February 24, 2022

5 Confluence Best Practices to Improve Collaboration

Getting Started
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Why Collaborate in Confluence?

While Confluence was originally created over 15 years ago as an enterprise wiki editor, today it’s grown into a flexible, powerful one-stop for teams to collaborate and share their work. Teams can easily customize their workspace with additional apps and integrations (like Gliffy!) to help fit their unique needs. 

Because of this flexibility, collaboration in Confluence can easily fit into and support your team's existing ways of working and sharing information.

To learn more about all the ways teams are making the most of Confluence, check out our resource page, What is Confluence Used For?

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5 Confluence Best Practices to Get Started

Because Confluence is so flexible, it’s important to establish clear ground rules and best practices so that your team can stay organized and take advantage of every feature. These tips will keep everyone on track.

1. Create Clear Content Structures

Confluence allows you to break your instance into spaces, which are the highest level of folder or information structure available. It’s a good idea to create a corporate or company-level space as well as spaces for each department, such as Engineering or Marketing.

For building content structure beyond department-level spaces, it’s a good idea to get input from each team or designate a person within that team to be accountable for making additional pages and spaces. Depending on the size of the department, you may choose to create spaces for more specific functions; for example, Human Resources might have a “Corporate Policies” space as well as a “Recruiting” space.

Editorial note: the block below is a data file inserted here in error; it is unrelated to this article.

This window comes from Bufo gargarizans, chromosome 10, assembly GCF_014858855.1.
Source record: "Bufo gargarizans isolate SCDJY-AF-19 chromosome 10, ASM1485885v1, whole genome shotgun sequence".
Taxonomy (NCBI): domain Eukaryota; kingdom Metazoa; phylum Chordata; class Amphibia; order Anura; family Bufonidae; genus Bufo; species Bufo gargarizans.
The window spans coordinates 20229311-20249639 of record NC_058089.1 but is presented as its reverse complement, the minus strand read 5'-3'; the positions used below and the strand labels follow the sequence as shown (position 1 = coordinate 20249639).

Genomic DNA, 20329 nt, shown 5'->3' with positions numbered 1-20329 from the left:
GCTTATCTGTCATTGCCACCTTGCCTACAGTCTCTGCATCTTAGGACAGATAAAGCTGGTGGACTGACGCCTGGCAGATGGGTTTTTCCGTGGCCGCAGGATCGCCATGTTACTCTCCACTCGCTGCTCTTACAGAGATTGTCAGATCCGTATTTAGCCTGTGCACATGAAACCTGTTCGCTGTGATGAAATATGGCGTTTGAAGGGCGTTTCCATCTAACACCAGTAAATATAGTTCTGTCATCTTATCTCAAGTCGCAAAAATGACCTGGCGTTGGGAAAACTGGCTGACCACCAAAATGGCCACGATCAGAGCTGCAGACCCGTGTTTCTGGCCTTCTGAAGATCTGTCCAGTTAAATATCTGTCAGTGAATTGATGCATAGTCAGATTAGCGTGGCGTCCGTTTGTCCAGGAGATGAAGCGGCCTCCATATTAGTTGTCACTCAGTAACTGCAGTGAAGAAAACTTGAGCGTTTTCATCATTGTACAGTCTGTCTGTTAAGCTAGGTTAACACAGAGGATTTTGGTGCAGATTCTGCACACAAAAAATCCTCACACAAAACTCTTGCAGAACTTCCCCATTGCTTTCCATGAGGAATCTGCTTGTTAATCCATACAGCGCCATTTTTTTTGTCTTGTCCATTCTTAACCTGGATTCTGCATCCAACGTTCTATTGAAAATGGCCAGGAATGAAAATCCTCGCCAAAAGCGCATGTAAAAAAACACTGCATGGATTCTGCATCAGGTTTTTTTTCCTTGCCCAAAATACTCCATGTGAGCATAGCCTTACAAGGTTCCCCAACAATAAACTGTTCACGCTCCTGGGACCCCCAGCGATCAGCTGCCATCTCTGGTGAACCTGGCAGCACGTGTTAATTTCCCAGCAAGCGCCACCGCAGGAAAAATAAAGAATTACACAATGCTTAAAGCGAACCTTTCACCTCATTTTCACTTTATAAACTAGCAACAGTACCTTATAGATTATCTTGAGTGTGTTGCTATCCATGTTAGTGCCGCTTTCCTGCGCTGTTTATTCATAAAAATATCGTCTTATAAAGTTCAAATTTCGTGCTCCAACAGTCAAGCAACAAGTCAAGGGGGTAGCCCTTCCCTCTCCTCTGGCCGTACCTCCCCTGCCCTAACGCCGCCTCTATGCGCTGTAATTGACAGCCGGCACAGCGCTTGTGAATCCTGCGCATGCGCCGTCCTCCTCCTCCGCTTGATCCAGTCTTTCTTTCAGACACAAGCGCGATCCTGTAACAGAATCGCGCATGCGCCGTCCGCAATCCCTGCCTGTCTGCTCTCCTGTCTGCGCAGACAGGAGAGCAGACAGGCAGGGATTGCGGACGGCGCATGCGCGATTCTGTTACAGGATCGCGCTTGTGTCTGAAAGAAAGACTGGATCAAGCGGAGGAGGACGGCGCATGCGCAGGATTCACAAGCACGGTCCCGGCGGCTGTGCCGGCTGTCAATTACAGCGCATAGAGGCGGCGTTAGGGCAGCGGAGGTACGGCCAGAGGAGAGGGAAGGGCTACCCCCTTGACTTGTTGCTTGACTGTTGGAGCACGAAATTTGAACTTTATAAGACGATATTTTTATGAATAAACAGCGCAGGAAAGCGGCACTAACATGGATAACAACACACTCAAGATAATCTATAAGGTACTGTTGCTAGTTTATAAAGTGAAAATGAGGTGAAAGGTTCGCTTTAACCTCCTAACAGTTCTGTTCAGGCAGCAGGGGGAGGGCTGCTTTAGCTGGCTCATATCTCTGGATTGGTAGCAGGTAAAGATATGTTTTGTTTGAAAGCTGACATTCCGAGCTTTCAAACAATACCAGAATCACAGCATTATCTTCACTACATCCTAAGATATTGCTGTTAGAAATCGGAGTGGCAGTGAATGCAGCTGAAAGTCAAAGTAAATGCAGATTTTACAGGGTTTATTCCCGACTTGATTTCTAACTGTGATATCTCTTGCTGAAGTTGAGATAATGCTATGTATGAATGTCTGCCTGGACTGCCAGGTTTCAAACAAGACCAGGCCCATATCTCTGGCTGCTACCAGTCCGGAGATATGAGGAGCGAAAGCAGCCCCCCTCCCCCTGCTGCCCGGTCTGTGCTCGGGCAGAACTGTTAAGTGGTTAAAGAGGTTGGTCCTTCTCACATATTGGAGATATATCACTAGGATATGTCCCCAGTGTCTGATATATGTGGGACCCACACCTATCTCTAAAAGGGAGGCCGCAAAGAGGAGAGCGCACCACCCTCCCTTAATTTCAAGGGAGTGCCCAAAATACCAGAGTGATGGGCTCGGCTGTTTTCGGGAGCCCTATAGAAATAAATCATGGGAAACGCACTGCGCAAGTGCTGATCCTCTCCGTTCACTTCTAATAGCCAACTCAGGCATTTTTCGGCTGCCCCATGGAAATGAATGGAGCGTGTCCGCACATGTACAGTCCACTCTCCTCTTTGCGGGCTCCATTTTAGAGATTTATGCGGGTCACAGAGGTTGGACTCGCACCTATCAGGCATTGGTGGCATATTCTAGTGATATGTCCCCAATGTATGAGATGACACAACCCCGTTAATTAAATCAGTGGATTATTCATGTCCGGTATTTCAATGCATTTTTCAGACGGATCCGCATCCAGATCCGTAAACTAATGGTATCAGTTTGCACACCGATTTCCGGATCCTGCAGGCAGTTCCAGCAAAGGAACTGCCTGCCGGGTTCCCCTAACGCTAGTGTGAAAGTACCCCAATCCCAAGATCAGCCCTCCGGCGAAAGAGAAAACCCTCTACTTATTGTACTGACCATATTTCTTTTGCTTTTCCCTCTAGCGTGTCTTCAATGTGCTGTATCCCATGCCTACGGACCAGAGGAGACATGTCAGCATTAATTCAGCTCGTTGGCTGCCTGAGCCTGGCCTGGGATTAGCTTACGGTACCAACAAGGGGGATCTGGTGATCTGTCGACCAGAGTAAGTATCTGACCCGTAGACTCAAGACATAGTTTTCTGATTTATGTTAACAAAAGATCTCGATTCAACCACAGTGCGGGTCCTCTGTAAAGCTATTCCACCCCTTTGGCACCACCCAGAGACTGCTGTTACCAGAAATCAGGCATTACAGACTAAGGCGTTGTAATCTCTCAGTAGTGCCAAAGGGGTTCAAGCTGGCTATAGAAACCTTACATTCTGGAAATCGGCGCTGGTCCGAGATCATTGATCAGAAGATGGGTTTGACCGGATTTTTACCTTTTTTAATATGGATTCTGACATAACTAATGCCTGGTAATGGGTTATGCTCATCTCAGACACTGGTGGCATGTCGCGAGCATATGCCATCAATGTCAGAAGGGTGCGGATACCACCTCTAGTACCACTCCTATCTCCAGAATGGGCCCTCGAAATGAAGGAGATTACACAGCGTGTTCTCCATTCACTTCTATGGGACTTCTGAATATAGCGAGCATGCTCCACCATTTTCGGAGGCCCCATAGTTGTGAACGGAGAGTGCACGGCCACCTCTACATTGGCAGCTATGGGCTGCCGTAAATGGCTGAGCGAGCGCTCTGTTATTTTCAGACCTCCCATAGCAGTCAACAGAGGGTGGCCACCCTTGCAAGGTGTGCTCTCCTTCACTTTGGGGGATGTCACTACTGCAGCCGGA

Within each space, encourage users to adopt chronological or project-level page structures. Having clear content structure is especially important when you use Confluence for documentation, so it's easy for your team to reference older documentation or projects, as well as find the latest and greatest the team is working on. Making a concept map is a good way to organize page hierarchy before building everything out in Confluence. 

2. Use Templates to Avoid Writer’s Block

Starting with a blank page can be overwhelming. The good news? Confluence gives you a head start with hundreds of pre-built templates for things like project plans, documentation, and reporting or business assessments. Gliffy even made an event planning template to help round out this library.

You can find Confluence’s templates in the right side panel that appears when you click the “Create” button to add a new page. You can also make your own templates for things like recurring reports or meeting notes where you’d like consistent structure. 

3. Give Users Their Personal Space

Learning all the bells and whistles of Confluence takes some time, so it’s a good idea to make sure all your users know how to jump into their personal space and make it their own.